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Friday, June 26, 2009

Iranian Dissident To Israel: 'Iran needs your help more than ever now'

While the Iranian regime is threatening to execute the leaders of the massive protest movement going on in Iran right now over the rigged election that the Supreme Leader and the Guardian council handed Ahmadinejad, and Iranian dissident is pleading with Israel for technological help.

"Dear Israeli Brothers and Sisters," writes Iranian dissident Arash Irandoost, "Iran needs your help more than ever now. And we will be eternally grateful. Please help opposition television and radio stations which are blocked and being jammed by the Islamic Republic (Nokia and Siemens) resume broadcast to Iran. There is a total media blackout and Iranians inside Iran for the most part are not aware of their brave brothers and sisters fighting and losing their lives daily. And the unjust treatment and brutal massacre of the brave Iranians in the hands of the mullah's paid terrorist Hamas and Hizbullah gangs are not seen by the majority of the Iranians. Please help in any way you can to allow these stations resume broadcasting to Iran.

"And, please remember that we will remember, as you have remembered Cyrus the Great's treatment of you in your time of need," Irandoost concludes, signing his blogged call for help "Your Iranian Brothers and Sisters!"

Iranians are fighting for their country and in doing my searches, I ran across a piece, titled "Today Everyone is an Iranian."

The whole this is a must read, but it clearly shows what the Iranian people, fighting for their freedom and democracy, are asking of the world at this time.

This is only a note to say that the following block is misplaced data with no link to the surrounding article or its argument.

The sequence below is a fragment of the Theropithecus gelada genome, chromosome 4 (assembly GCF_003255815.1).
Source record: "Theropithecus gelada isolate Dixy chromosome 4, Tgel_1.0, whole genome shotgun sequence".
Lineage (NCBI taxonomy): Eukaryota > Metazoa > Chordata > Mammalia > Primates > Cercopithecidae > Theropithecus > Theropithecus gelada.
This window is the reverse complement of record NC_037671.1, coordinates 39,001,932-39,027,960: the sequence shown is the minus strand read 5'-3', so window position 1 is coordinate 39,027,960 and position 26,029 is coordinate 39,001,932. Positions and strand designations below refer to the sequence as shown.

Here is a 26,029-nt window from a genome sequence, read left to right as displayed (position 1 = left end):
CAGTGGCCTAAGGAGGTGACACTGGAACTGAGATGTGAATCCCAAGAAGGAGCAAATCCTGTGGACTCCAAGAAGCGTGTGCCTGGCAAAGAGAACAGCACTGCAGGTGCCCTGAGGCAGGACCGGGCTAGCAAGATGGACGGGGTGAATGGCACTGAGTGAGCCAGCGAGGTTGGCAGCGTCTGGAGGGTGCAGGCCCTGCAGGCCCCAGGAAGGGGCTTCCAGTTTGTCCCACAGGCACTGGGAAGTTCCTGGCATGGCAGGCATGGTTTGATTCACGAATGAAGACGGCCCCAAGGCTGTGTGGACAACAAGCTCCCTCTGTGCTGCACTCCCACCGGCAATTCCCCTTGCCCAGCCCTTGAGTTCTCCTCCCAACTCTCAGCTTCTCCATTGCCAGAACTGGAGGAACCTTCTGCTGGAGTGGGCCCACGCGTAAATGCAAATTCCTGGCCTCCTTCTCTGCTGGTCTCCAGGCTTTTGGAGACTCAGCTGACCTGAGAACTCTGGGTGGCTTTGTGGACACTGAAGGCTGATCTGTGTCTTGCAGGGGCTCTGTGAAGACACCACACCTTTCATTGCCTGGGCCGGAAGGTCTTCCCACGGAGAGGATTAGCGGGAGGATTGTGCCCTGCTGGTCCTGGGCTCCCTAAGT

President Obama’s halting comments only made clear his fundamental misunderstanding of the nature of the Islamic regime. It appears President Obama is going to betray Iranian people as Jimmy Carter did 3 decades earlier. Senator John McCain, President Obama's rival in last year's US election, described the president's response as "tepid," and blasted him for abandoning the "fundamental principles" of the United States.

Iranian people don't expect the Americans to come to Iran and fight for them. Every decent and freedom-loving nation knows that the Iranian people have the right and the duty to change their form of government. What Americans can do for the Iranian people is to lend them their support; not to fight on their behalf, but to rally to their side and to cheer their struggle.

We Iranians in spirit—free people of the world--greatly cherish liberty, where the mind is imbued with enlightenment, and every individual, by the virtue of being born human, is afforded freedom. It is within the open expanse of liberty that each and every person can be at his or her best. And when the individual person is at his best, humanity is at its best.